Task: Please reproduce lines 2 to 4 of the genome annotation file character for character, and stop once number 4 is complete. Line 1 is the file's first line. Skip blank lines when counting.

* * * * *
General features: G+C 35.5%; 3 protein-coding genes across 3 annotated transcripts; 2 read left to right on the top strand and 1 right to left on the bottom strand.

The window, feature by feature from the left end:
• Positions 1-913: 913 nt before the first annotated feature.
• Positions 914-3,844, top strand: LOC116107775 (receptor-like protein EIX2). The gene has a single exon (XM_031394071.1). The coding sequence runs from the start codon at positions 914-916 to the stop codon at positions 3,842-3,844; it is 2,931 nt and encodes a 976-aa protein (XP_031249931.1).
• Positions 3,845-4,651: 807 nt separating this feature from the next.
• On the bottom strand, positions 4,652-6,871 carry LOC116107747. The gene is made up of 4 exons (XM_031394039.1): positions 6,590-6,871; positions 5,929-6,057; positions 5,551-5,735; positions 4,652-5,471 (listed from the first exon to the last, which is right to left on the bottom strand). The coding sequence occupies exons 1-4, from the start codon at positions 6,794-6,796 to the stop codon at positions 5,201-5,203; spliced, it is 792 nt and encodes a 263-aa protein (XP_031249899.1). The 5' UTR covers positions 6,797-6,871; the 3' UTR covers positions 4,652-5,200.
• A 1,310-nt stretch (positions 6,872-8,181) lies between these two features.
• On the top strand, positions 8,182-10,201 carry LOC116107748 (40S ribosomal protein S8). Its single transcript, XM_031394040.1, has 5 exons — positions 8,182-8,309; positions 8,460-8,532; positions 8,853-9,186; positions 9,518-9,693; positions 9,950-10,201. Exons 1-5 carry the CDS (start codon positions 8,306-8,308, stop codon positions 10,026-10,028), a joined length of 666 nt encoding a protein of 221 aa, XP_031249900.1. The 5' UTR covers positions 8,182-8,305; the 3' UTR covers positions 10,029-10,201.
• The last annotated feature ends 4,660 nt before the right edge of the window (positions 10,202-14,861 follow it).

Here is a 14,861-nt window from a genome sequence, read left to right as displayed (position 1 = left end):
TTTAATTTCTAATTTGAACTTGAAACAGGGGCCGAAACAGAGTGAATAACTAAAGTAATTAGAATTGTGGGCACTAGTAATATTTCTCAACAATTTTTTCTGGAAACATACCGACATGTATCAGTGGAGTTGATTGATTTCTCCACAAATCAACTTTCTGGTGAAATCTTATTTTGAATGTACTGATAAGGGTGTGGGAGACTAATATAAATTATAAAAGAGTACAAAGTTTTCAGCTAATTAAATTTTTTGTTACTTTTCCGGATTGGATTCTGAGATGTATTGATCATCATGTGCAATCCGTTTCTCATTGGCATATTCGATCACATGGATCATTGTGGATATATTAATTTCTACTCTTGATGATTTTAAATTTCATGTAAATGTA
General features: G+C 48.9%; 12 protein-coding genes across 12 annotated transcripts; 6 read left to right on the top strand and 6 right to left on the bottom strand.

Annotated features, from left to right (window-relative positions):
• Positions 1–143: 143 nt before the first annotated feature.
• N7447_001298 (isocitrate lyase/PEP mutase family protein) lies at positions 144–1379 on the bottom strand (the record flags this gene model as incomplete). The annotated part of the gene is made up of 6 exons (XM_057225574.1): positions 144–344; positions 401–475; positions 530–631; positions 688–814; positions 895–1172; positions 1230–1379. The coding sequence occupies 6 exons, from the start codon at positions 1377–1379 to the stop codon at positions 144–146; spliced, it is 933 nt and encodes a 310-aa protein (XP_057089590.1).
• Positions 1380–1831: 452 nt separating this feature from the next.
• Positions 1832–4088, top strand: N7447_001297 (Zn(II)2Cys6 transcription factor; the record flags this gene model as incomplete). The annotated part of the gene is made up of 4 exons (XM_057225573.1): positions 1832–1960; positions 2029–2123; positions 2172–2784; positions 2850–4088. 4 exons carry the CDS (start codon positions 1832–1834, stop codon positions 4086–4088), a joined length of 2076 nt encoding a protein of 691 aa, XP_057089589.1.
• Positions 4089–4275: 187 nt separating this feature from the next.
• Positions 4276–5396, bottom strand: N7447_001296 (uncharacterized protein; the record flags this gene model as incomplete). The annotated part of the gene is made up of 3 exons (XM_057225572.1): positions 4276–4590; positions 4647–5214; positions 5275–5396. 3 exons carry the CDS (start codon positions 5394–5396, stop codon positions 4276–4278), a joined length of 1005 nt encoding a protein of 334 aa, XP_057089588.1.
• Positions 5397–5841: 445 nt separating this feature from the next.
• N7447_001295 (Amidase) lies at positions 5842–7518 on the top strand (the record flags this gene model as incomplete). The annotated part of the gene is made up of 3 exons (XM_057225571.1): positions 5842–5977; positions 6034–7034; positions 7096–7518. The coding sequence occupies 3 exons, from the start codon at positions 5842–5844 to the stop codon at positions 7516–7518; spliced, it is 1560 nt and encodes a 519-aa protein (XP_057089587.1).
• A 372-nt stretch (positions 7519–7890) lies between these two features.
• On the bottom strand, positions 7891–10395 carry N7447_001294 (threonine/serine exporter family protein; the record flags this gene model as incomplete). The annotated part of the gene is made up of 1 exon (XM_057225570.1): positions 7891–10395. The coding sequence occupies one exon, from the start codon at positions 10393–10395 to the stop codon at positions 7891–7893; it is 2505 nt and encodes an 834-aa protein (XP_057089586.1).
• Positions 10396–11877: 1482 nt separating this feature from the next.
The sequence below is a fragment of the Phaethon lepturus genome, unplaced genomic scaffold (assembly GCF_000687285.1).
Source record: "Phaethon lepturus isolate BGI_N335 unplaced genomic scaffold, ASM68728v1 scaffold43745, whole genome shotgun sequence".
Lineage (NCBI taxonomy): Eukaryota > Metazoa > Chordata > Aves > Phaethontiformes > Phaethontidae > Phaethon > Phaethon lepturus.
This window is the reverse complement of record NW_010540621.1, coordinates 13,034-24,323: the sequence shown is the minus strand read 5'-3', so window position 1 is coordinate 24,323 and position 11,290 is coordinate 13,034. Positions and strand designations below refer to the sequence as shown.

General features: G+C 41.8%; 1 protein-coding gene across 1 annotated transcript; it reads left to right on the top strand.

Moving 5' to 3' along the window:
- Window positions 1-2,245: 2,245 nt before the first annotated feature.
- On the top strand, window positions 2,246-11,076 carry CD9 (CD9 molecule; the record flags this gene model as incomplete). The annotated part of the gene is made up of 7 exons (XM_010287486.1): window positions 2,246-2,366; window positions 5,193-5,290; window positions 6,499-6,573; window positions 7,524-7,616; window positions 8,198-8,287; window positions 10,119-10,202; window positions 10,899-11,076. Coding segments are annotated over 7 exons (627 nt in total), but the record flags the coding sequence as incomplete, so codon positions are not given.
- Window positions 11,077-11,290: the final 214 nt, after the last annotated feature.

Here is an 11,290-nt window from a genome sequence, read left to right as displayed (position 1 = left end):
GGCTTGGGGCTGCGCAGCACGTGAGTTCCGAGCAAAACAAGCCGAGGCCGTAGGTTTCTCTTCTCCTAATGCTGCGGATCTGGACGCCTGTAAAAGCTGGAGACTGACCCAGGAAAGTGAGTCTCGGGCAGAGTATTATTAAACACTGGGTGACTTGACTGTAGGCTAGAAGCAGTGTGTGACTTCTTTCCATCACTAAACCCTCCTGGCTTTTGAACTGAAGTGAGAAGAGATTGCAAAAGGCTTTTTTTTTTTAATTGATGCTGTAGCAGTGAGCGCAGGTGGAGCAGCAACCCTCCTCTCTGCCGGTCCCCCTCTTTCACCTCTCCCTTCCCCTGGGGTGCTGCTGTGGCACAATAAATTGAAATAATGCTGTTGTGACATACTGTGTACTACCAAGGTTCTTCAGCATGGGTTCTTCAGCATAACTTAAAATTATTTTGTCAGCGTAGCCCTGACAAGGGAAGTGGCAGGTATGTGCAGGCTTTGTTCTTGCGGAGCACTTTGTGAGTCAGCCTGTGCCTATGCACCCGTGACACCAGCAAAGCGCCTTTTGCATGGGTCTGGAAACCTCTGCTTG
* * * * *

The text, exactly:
The window, feature by feature from the left end:
• Positions 1-913: 913 nt before the first annotated feature.
• Positions 914-3,844, top strand: LOC116107775 (receptor-like protein EIX2). The gene has a single exon (XM_031394071.1). The coding sequence runs from the start codon at positions 914-916 to the stop codon at positions 3,842-3,844; it is 2,931 nt and encodes a 976-aa protein (XP_031249931.1).